Russia's independent media cite intimidation as the new censorship
Being a journalist has never been easy in Russia. Three hundred reporters have been killed since the Soviet Union collapsed. But a new climate of fear is forcing liberal opposition journalists to flee the country.
Moscow—Russia's dwindling band of liberal-minded opposition journalists is shrinking fast in the face of a spate of terror attacks. The Kremlin insists it has nothing to do with the violence. But critics say the government has stoked a hostile atmosphere in the country by demonizing liberal reporters as traitors.
“The level of neurosis and hysteria is growing, with official attempts to find scapegoats to blame,” says Dmitry Muratov, the editor of one of the few remaining opposition newspapers, Novaya Gazeta.
The latest victim was Tatiana Felgenhauer, a Kremlin critic with a popular radio program on Ekho Moskvy. She was stabbed in the neck last week at the station’s studio and rushed to the hospital.
Ms. Felgenhauer was attacked in the wake of two separate programs on state TV that had denounced her, by name, for supporting foreign-funded nongovernmental organizations.
Days later, Ekho Moskvy’s chief editor announced that he had told another of the station’s journalists, Ksenia Larina, to leave Russia in the wake of a personal assault on her, also broadcast on state TV.
Last September, Novaya Gazeta columnist and Ekho Moskvy program host Yulia Latynina fled the country after her car was set on fire and her family received death threats.
The Kremlin says that the violence is the work of mentally disturbed individuals. But human rights advocates argue that the stage has been set by an official media campaign that brands liberal activists and reporters as “fifth columnists” and “foreign agents,” creating an atmosphere of hatred that encourages some ultranationalists to take matters into their own hands.
“In general, the level of aggression in society is very high these days,” says Oleg Anisimov, an expert with the independent Foundation to Support the Mass Media in Moscow. “Perhaps this is due to the economic crisis, or the tone of the official media. But there is no doubt that journalists need to be better protected.”
More than 300 Russian journalists have been killed in the line of duty since the collapse of the Soviet Union. Although the death rate has slowed significantly in recent years, the recent incidents have prompted Mr. Muratov to arm Novaya Gazeta staff members with non-lethal gas pistols with which to protect themselves.
“There have been too many cases where people have been attacked when they had no means to defend themselves,” he says.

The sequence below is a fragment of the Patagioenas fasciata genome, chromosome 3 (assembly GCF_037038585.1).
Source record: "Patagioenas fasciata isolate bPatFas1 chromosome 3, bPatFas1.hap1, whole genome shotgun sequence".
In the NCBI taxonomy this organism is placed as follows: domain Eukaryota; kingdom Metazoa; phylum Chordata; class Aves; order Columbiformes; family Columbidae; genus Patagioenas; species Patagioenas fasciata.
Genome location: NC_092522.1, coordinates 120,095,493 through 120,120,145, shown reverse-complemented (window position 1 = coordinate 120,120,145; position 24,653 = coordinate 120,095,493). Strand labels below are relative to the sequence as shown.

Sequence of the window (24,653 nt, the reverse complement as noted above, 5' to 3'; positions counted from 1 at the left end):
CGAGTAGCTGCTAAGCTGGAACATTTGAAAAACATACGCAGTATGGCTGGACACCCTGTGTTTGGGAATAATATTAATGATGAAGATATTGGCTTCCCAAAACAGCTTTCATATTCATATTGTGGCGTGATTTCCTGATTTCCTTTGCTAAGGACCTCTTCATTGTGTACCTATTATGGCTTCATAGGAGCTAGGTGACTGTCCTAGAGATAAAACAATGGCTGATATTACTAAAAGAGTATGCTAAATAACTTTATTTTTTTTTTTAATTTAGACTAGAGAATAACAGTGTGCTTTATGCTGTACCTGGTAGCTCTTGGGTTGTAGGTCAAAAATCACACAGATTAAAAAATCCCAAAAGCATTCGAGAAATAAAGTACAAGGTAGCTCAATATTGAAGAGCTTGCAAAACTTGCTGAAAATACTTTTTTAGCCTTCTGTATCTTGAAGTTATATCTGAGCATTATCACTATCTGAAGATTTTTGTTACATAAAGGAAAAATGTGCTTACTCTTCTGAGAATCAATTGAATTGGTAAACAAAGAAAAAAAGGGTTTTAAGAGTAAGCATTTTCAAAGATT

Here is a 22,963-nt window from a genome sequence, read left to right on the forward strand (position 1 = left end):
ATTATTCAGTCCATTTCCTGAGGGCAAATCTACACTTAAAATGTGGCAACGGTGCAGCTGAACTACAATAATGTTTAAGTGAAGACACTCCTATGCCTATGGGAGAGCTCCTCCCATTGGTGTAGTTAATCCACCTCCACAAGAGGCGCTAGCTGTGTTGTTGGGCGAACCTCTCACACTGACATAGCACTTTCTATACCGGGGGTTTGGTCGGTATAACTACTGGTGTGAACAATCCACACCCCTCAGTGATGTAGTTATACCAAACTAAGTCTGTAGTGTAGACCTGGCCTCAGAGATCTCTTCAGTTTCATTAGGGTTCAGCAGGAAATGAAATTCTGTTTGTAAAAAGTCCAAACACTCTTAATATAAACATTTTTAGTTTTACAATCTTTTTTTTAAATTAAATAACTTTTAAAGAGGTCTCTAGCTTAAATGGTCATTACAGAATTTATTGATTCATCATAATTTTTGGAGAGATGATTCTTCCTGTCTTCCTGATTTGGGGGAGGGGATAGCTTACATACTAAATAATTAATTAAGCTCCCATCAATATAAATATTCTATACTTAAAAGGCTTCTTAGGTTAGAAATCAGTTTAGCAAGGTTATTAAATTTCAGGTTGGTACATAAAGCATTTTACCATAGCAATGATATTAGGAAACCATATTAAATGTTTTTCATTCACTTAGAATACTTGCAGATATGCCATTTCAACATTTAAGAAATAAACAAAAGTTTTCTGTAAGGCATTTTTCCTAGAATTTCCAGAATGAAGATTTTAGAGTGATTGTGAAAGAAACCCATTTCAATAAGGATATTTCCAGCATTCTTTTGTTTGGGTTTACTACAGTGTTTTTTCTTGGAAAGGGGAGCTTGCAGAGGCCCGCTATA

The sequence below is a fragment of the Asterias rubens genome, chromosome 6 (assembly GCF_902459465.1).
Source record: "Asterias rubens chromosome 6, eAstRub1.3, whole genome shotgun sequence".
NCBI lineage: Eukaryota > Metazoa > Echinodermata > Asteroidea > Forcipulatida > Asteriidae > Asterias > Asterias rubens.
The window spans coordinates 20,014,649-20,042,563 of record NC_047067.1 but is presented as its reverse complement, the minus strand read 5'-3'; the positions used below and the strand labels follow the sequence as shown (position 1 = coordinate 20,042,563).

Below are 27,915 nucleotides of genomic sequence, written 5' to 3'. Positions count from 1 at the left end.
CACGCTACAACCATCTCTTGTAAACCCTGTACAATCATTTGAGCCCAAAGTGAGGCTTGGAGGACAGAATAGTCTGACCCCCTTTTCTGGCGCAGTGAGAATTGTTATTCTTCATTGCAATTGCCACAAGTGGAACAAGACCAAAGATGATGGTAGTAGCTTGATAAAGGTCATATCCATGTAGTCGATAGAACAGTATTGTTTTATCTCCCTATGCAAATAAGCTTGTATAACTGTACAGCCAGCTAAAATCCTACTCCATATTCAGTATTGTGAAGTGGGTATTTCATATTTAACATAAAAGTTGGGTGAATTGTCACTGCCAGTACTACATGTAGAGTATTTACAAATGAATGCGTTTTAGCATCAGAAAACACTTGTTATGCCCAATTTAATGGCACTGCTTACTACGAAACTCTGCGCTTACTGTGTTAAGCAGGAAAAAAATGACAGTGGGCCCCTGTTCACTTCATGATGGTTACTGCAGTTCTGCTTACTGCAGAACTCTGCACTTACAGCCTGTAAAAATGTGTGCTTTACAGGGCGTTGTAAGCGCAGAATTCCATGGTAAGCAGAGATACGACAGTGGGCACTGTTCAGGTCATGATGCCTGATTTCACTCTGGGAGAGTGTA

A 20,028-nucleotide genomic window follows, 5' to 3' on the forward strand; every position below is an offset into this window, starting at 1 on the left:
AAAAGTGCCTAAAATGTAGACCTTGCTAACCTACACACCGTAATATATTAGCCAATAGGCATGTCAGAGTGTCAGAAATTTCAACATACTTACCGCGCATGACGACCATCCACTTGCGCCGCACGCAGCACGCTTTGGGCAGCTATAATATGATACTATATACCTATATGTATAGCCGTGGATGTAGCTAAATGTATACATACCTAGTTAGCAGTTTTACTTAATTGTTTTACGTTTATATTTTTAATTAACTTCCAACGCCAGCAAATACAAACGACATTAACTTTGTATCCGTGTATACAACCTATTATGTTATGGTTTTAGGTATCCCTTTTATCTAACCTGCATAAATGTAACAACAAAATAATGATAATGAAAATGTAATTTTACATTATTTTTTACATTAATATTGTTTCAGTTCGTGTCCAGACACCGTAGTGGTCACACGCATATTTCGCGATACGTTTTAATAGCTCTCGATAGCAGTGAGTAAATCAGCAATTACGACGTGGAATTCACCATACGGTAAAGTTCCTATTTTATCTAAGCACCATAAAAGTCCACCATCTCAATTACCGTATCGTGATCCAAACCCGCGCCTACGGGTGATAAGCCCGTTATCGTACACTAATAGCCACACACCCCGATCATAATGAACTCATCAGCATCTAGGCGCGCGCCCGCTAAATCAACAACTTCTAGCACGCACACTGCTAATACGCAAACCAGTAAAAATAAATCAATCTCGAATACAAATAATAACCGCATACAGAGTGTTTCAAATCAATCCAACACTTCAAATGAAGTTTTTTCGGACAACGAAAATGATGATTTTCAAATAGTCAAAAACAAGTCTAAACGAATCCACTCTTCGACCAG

Novaya Gazeta has seen six of its journalists murdered since 2001, including Anna Politkovskaya, a vocal Kremlin critic who earned fame for her reporting from Chechnya. The paper has never before taken the drastic step of arming its employees, but Muratov says the attacks on Felgenhauer and Ms. Latynina and the increased presence online and on the streets of ultranationalist groups such as SERB, the South East Radical Bloc, herald heightened danger.
“We believe groups like SERB are behind this” wave of antijournalist violence, Muratov says. “They are a kind of embodiment of the hatred evident in public opinion. The state not only distances itself, it pretends that it has nothing to do with it. It's a kind of hybrid violence, but we know where it's coming from. So, we’re going to ensure our people have the means of self-protection if they need it.”
The police say a Russian-Israeli dual citizen who claimed that Felgenhauer had been “harassing” him telepathically for years has confessed to stabbing her.
Speaking to journalists on Monday, President Vladimir Putin expressed sympathy for Felgenhauer but deflected any suggestion that the Kremlin might have been involved in the attack.
“What does freedom of speech have to do with this?” he wondered. “A sick person arrived from Israel, attacked this journalist. Ekho Moskvy is funded by the government,” Mr. Putin said. The station belongs to the media arm of Gazprom, the state natural gas monopoly.
A 'free pass' for thugs
Latynina wrote in the English-language daily The Moscow Times recently that she had never expected to flee Russia, even during the worst times – during the 1990s and early Putin years – when large numbers of journalists were being murdered. But she said the atmosphere had recently grown more insidious and more unpredictable as a flailing Kremlin outsourced violence and intimidation to murderous thugs.
“It’s not that Putin or the Kremlin are directly instigating these kinds of attacks,” she wrote. “They are winking at those who want to organize them. They’re empowering ‘local talent’ and those people are given a free pass. Some of them are crazy. Some are in search of some power or want to curry favor.
“This doesn’t absolve the Kremlin from responsibility,” she argued. “It makes it worse.”